The French aeronautical company Safran inaugurated its sixth plant in Querétaro, with an investment of 100 million dollars, for the production of blades and engines for Boeing aircraft.
This will generate 230 jobs in the entity, a number that will increase to 600 by 2020 or 2021, shared Philippe Petitcolin, CEO of Safran.
The plan is to reach a production of 4,000 blades this year and increase to 20,000 per year by 2020. As far as Leap engines are concerned, the goal is to make 2,000 a year.
“All products are for Boeing (…). If we want more plants in Querétaro, this is a possibility, but everything will depend on the demand we have, “he stated.
This investment includes 25 million dollars for the expansion of the plant, where the piece OGV will be manufactured, which is installed in the back of the engine of an airplane, said Laurent Remuzon, director of Safran Aerospace Composites Mexico.
“They are pieces that are called OGV, which go behind the engine and this helps the air flow. There will be 31,000 pieces produced per year in 2020. This part of the plant starts operations in December 2018 and next year we will have 15,000 pieces, “said the executive.
In this part of production will work 150 people.
The new plant joins the 19 with which the firm already has in the country, located in Querétaro, Chihuahua and Tijuana, which generates 11,500 jobs nationwide. On February 13, Safran acquired Zodiac Aerospace, a company dedicated to aerospace equipment, which became the third largest company in the world in the aeronautical sector.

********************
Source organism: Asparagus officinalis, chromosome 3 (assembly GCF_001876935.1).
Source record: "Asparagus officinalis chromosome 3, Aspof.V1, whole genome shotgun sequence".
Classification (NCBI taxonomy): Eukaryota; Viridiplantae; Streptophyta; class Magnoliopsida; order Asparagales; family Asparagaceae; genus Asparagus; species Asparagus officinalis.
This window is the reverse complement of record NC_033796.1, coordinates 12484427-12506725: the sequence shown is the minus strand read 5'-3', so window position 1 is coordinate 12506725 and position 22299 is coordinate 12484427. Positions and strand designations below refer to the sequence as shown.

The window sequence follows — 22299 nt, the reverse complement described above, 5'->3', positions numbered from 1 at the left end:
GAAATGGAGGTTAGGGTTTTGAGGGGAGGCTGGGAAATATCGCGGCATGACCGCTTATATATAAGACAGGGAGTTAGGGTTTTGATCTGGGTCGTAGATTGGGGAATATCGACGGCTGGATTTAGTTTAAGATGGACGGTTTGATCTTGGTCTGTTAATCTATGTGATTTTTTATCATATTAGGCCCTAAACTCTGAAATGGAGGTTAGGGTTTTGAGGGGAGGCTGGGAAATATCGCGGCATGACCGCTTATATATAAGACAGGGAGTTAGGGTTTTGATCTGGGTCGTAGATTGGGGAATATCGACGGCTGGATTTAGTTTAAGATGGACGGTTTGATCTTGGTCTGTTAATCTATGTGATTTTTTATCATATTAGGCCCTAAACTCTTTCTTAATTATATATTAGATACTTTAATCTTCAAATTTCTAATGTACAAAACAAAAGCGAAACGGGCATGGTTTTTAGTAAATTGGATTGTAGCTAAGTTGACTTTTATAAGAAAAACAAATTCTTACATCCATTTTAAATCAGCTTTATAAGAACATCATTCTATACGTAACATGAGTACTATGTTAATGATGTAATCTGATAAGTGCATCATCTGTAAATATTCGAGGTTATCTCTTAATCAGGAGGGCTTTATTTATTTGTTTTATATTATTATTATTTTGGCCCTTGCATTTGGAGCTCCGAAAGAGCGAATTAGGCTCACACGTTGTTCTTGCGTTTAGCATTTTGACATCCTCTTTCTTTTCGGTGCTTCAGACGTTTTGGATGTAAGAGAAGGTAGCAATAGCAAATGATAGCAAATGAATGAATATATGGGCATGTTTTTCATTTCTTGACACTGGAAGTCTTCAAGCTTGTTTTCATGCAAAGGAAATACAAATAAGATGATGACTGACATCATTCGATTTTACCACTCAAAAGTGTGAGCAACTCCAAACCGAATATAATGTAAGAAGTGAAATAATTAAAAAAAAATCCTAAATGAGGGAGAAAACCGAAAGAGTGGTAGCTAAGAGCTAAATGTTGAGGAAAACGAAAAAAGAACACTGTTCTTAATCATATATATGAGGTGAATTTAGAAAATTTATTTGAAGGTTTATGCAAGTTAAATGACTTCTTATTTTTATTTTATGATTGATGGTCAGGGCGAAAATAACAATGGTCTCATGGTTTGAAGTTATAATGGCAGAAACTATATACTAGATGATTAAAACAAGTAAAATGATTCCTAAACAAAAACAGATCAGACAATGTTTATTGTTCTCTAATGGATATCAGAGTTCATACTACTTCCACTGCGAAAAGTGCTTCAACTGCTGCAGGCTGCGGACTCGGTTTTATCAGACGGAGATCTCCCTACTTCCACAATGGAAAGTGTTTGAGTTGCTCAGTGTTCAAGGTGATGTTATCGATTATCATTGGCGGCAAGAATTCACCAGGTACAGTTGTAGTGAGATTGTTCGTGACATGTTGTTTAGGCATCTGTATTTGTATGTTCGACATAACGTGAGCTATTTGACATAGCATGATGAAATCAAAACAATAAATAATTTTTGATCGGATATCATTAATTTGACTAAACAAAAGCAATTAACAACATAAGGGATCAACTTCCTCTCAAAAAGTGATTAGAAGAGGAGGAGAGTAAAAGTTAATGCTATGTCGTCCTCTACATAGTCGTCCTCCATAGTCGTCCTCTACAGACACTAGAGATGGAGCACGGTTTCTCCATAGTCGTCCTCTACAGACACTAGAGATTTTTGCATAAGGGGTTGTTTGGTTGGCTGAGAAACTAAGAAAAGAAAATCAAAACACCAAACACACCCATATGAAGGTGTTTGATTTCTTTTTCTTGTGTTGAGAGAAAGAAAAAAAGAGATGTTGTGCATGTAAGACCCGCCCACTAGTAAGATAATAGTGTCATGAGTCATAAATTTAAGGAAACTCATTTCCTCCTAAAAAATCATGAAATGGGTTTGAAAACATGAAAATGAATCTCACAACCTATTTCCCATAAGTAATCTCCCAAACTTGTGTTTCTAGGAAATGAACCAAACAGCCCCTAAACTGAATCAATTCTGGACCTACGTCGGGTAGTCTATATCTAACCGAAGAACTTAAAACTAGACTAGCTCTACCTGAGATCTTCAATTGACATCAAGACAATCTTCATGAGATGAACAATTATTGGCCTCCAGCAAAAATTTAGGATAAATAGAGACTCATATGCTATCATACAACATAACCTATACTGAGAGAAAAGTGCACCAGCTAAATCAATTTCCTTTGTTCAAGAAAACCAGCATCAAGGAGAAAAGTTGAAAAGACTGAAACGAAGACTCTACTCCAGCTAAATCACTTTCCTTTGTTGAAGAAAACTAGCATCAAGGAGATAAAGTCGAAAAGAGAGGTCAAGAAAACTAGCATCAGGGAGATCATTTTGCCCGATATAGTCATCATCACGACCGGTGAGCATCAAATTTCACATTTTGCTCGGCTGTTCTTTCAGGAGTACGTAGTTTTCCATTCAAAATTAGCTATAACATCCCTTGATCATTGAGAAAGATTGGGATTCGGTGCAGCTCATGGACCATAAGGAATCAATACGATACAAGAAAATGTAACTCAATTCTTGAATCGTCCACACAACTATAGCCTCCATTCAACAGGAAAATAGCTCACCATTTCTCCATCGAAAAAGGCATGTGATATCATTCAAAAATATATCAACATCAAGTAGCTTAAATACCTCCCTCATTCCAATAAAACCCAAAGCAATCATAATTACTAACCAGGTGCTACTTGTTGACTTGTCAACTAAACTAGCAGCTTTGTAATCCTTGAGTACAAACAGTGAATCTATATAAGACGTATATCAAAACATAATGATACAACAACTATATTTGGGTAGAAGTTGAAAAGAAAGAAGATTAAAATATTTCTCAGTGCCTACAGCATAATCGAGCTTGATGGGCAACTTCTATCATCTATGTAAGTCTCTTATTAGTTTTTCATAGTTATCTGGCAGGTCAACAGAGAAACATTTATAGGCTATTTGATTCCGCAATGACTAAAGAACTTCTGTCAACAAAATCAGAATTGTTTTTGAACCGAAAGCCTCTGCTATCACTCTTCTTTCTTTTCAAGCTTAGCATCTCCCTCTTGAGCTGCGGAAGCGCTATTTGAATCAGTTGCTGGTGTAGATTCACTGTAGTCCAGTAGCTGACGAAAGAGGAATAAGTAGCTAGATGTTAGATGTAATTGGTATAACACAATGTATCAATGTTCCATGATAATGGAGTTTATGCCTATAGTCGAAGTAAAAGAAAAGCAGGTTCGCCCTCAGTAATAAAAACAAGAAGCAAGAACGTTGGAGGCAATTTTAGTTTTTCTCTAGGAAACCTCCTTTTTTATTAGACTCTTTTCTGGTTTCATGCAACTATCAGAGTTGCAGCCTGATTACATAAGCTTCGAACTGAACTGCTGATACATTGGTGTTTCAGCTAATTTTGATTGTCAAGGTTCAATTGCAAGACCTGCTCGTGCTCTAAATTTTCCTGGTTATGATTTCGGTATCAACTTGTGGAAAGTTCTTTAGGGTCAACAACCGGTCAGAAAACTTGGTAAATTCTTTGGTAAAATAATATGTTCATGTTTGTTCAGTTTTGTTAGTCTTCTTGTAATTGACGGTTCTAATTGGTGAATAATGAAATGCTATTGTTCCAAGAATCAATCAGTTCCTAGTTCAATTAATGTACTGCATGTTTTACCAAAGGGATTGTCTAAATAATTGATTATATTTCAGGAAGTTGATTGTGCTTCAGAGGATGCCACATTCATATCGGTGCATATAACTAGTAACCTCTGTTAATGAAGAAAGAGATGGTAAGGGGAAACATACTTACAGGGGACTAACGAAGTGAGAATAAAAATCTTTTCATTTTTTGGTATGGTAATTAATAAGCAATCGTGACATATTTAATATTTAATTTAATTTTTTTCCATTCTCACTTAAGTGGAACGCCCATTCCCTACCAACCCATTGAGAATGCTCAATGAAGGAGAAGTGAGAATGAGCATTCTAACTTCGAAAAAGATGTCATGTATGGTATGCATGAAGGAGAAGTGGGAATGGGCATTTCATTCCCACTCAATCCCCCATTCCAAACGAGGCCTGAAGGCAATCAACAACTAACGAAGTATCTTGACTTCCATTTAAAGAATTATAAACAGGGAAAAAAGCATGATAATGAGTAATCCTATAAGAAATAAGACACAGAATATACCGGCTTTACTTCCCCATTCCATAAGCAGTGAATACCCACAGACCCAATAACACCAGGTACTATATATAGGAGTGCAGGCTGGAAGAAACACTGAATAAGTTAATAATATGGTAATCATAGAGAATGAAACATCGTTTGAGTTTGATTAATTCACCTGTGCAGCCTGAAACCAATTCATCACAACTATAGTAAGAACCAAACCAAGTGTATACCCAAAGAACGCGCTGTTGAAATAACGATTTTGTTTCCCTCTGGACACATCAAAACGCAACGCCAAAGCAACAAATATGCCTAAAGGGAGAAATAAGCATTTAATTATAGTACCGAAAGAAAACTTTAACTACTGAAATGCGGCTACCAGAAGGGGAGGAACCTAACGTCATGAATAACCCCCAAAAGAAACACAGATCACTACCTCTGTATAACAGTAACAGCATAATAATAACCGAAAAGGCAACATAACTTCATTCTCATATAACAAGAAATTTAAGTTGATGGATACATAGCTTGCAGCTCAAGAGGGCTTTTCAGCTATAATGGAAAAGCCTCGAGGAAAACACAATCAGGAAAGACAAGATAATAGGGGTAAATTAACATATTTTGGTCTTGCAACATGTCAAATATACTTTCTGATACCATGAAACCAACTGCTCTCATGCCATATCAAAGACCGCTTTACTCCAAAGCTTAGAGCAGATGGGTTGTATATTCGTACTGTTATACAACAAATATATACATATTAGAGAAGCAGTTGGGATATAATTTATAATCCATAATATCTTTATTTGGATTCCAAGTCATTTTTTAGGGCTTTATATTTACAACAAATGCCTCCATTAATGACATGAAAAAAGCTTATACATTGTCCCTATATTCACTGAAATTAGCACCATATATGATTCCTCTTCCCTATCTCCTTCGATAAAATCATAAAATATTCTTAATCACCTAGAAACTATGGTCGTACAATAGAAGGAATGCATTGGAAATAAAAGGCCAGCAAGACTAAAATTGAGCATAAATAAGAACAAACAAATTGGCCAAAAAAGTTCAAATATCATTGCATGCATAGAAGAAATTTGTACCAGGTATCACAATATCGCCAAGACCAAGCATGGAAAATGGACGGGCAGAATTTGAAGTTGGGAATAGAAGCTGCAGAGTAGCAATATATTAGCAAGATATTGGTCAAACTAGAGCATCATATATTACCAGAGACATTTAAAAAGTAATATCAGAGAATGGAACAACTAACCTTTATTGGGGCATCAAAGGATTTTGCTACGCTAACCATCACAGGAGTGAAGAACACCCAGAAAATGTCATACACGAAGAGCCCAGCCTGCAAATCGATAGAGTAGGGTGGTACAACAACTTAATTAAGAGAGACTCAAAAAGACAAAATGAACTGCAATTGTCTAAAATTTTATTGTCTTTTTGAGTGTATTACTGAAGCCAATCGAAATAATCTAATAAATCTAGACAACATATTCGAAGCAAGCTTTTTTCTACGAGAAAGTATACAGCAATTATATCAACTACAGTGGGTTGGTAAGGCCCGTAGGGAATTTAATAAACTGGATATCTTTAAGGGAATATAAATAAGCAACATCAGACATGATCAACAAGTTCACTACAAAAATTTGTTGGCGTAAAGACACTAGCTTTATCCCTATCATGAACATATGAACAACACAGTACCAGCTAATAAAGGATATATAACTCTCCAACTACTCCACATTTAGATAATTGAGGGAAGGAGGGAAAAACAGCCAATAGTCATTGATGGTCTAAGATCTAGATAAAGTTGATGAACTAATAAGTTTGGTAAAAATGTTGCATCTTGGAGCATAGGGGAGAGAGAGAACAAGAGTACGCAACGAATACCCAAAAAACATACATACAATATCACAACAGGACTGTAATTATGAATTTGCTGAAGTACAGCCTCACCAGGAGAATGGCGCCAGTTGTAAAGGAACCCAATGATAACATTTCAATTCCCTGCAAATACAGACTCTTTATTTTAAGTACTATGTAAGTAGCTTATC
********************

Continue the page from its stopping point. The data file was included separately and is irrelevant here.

On the renegotiation of the North American Free Trade Agreement (NAFTA), Petitcolin said that in the distant future they do not see risks, although they do for the short term.
“Potentially there are risks with NAFTA. Later I will speak with its president Enrique Peña Nieto, to see what the risks are, “he said. “We think long-term and we believe we will be successful in the next 50 years in Mexico.”
In Mexico, the French company operates around 250 engines with companies such as Interjet, Estafeta Carga Aérea, Fuerza Aérea Mexicana, Aerovías de México and Magnicharters.